Geologist Fernandez Bellon: “Like a doctor with x-rays or ultrasounds”

10.04.2019

Ida-Pfeiffer Professor Oscar Fernandez Bellon has 19 years of experience in academia and industry: "Testing and integrating with other disciplines, that is what thrills me", explains the geologist. From March to August 2019 he connects with researchers at the Faculty of Earth Sciences, Geography and Astronomy and teaches Earth Sciences and Geophysics students at the University of Vienna.

"I work like a doctor with x-rays or ultrasounds: The difference is the patient does not speak, while I try to find out what's beneath the surface – or what drillers are supposed to find", Oscar Fernandez summarizes his working life between wellbores, fracture modeling, faults and sedimentary basins. After his PhD at the University of Barcelona, the scientist with Latin American roots soon entered the world of the oil industry. "Most of my fellow students wanted to stay in academia, but at that time I didn't see myself there. I first wanted to see the world", he explains. "Nevertheless, my jobs always had a strong component of research, and I have continued to be closely involved with research at universities and research centers throughout my career."

„Adressing problems at all scales“

What followed, were 15 years in exploration and production companies and in companies, that develop geological software with projects all over the globe – from the Mediterranean and Norwegian Sea to Angola, India, Trinidad or the Gulf of Venezuela. "I have worked on a wide range of subjects adressing problems at all scales", says Fernandez.

At the regional scale, his most recent work has concentrated on the link between plate tectonics and geodynamics to better understand the evolution and hydrocarbon prospectivity of sedimentary basins. "At a more local scale, I have worked extensively on naturally fractured reservoirs and numerical modelling of fractures for the purpose of improving simulations of hydrocarbon production." In these and other settings, his research has been underpinned by a strong need to integrate data and bridge across disciplines, namely geophysics, geology and engineering.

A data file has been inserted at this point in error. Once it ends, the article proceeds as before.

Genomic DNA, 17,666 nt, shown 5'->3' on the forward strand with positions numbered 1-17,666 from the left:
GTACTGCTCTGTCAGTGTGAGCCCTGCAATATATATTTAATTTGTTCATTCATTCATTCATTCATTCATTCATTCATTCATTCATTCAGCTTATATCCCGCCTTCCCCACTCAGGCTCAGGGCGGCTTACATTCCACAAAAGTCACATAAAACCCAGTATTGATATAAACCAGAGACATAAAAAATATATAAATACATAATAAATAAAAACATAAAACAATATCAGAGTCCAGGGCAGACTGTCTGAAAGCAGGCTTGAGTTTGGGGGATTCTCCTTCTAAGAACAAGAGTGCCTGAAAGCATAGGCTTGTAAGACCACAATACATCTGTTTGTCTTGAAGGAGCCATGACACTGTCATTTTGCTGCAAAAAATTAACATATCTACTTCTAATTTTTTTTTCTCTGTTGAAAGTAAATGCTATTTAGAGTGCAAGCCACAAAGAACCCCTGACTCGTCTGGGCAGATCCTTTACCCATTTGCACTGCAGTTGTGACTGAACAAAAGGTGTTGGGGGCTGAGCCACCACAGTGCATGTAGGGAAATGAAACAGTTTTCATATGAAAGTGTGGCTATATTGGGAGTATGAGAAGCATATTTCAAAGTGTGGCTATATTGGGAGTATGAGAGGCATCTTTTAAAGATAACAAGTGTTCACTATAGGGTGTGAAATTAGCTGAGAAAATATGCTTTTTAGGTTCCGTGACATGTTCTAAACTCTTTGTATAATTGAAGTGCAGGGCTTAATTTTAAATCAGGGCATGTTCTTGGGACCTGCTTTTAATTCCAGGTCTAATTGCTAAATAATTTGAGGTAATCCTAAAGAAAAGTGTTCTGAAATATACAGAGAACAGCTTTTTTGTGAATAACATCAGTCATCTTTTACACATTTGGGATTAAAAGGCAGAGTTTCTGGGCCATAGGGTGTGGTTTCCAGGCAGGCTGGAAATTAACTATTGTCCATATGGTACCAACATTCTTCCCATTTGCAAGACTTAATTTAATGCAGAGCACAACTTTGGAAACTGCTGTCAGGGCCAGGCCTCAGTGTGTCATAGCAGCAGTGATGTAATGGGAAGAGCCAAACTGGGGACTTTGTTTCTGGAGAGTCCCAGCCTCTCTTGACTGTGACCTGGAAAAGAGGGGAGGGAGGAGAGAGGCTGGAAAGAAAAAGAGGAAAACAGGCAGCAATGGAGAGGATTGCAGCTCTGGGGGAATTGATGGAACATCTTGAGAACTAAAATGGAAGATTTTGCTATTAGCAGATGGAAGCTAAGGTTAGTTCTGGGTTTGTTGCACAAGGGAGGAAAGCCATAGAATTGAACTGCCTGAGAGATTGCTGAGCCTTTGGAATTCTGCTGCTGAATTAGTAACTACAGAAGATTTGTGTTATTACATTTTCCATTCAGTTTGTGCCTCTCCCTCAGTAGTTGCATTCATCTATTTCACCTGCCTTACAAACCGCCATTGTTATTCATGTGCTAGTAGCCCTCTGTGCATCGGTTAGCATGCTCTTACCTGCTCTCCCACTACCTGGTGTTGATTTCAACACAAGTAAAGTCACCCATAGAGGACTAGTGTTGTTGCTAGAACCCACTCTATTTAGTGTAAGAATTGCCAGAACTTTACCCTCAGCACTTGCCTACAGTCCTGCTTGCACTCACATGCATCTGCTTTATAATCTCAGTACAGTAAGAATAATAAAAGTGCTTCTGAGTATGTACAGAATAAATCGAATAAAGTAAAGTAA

Integration and practicality

Integration and practicality are also what Oscar Fernandez names as his two biggest skills. "Dealing with excellent data, testing and integrating with other disciplines, that is what thrills me in the oil industry. But it also means delivering practical solutions on a deadline", he says. That of course can cause pressure and carries a strong weight on the scientist, because geological features, like active faults, have an impact on drilling wells safely, and can cause a risk up at surface, he adds: "It's a risk you learn to fear in a healthy way. You know you want to do things so that accidents, like with the Deepwater Horizon, don't happen."

"Uncertainty is part of the game"

Regarding the question of whether one will find oil or not when drilling an exploratory well, everything depends on the risk assessment, explains the father of three kids: "Uncertainty is part of the game. Managers want to know what probability they have of finding oil there. You give them a number, they might invest 200 million Euros in a wellbore, they find no oil and that's okay, as long as you've done your job right as a scientist. Quoting a fellow geologist: the drill bit is still smarter than the geologist." But on the other side, nothing feels so good as having been right with your hypothesis, he says: "This is the beauty, when you work in the industry: You get to test your science and with it you can help to do things safely."